At first, I smiled at the thought of how warm it would be in Vegas.
You see, no Montrealer in his or her right mind would refuse an offer to bask in the southwestern sun for a couple of days in January (officially the worst of all twelve months as far as I’m concerned). I could already feel the warm breeze brushing against my cheek, a welcome relief from the bone-chilling polar temperatures up north.
As you guys already know I am a featured blogger for Expedia.ca and I was very excited to collaborate with them and visit Las Vegas for the first time. But try as I might, I couldn’t help but wonder about other aspects of my trip – what exactly would a gal like me, who isn’t into nightlife nor gambling, do in Vegas – the very emblem of these two nocturnal activities? In the back of my mind I knew that despite the fact that I am by no means a gambler, I just had to visit Las Vegas. In the same way that I visit medieval cathedrals in Europe even though I’m not a religious person, there are places in the world that you have to see once in your lifetime.
You have to go up the Eiffel Tower once even though it’s somewhat overrated.
You have to give all-inclusive resorts a try.
You have to scuba dive on the Great Barrier Reef.
And somewhere on that bucket list is “experience the exuberant opulence of Las Vegas”.
As it turns out, there is a lot to do in Las Vegas for the odd 20-something who like going to bed early. Grandma over here enjoyed herself more than she thought she would in Sin City, indulging her favorite sin (that would be gluttony) and even throwing in a few cultural highlights.
I think Las Vegas is as good a place as any for my first ever heli ride, right? Although I was surprised at how quick it was, this bird’s eye view of the Strip at night and the city’s notoriously glitzy lights made my heart swell with excitement. Talk about a short, sweet and splendid night out over town!
Travel tip: make sure to pick a seat on the left-hand side of the helicopter (either next to or behind the pilot), otherwise you’ll be staring at suburban Las Vegas and not the main sights.
Day Trip in the Desert
It’s hard to fully comprehend just how odd Las Vegas’ location in the Nevada Desert is until you embark on a Pink Jeep tour and head to Red Rock Canyon – 20 minutes outside the city. This 65 million year old beauty is famous for its brightly coloured rocks at Calico Hills, and features ancient Native American pictographs. My guide Bob was knowledgeable and was more than happy to share everything he knew about the desert’s wildlife, history and geography. An excellent option for lazy travellers like me who are interested in nature escapades but enjoy being driven around.
Cirque du Soleil
Yet another quintessential Las Vegas thing to do – but definitely my favorite. If I had to pick one “iconic Las Vegas experience” I would pick a Cirque du Soleil show in a heartbeat. I was lucky enough to catch The Beatles LOVE and I swear there are not enough superlatives in the world to express how much I loved (pun intented) my evening. Think Cirque du Soleil ingeniosity, the best of the Beatles’ discography and Las Vegas grandeur condensed in a spectacular two hour showing. These tickets don’t come cheap but I assure you they are worth every penny.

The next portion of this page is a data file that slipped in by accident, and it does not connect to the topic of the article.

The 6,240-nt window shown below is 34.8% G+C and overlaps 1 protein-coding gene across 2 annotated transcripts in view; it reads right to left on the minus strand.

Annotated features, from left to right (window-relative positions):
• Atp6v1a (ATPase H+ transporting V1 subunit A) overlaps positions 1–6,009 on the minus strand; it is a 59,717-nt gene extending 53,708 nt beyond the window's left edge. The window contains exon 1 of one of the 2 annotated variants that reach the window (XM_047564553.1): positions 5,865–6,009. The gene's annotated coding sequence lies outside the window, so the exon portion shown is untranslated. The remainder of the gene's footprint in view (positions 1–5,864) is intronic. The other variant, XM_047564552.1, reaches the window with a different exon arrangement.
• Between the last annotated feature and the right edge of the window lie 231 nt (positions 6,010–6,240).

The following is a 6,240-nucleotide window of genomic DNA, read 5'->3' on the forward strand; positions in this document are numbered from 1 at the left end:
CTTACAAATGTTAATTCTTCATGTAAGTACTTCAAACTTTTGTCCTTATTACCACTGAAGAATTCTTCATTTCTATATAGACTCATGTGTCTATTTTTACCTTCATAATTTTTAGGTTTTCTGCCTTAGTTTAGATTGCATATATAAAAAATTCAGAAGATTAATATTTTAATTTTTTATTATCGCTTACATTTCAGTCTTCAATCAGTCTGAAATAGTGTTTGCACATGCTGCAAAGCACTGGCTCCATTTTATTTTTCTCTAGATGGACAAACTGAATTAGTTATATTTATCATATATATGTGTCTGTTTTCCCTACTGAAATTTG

Everything is bigger and bolder in Las Vegas it seems, including restaurants. It’s a good thing I had packed my eating pants because I overate on numerous occasions during my trip (as did my partners in crime Audrey and Samuel); I must have spent half my time in the city ordering food! I had everything from the $6 burgers at the Shick Shack to the swanky $70 steak at STRIPSTEAK at the Mandalay Bay (including their complimentary french fries cooked in duck fat) and from Cake Boss’ famous concoctions at the Venetian to the legendary brunch in the Wynn’s sunroom. There were many yums in Las Vegas and a whole lot of loose-fitting clothing!
As with everything else in the city, Las Vegas hotels are opulent, sumptuous and over the top, but visiting them shouldn’t come with a hefty bill. Visitors doing Las Vegas on a budget can nonetheless get a taste of luxury at hotel lobbies, which are completely free to visit – allowing you to save your precious bucks and treat yo’self to scrumptious dinners instead. The city obviously features several noteworthy lobbies, but my favourites were the Bellagio and the Wynn for their fabulous indoor garden, the artful and modern lobby of the Aria and the crystal-laden lobby at Planet Hollywood.
Mob & Neon Museums
Don’t let the fact that the museums are located in Las Vegas’ old downtown area fool you into thinking they’re not worth the trek! Just a taxi ride away, the Neon and Mob Museum offer invaluable insight on Sin City’s relatively young yet tumultuous history in two completely different settings. I particularly enjoyed the Mob Museum’s many interactive exhibitions.
A Small Note About Gambling in Vegas
Because it is virtually impossible to go to Vegas and not walk through / eat at / hear the beeping of casinos, I did end up gambling a bit – I spent $5 on a slot machine, won $38 in the matter of a few minutes, got greedy… and lost everything. A vivid reminder of why I disliked gambling in the first place! But hey, at least I can say that I gambled in Vegas ;-)
Where I Stayed
I was hosted at the newly-renovated Tropicana Las Vegas, on the southern end of the Strip. The hotel makes for a great base for those who would like to go on the helicopter tour since the airport is quite close (but not so much so that airplanes will keep light sleepers up all night). The famous Shake Shack is also within walking distance, which is a huge bonus if you ask me!
And with views like these, it’s hard not to enjoy a room…
Thanks to Air Canada Rouge, Expedia Canada and Tropicana Las Vegas for making this trip possible. All opinions are my own, as always.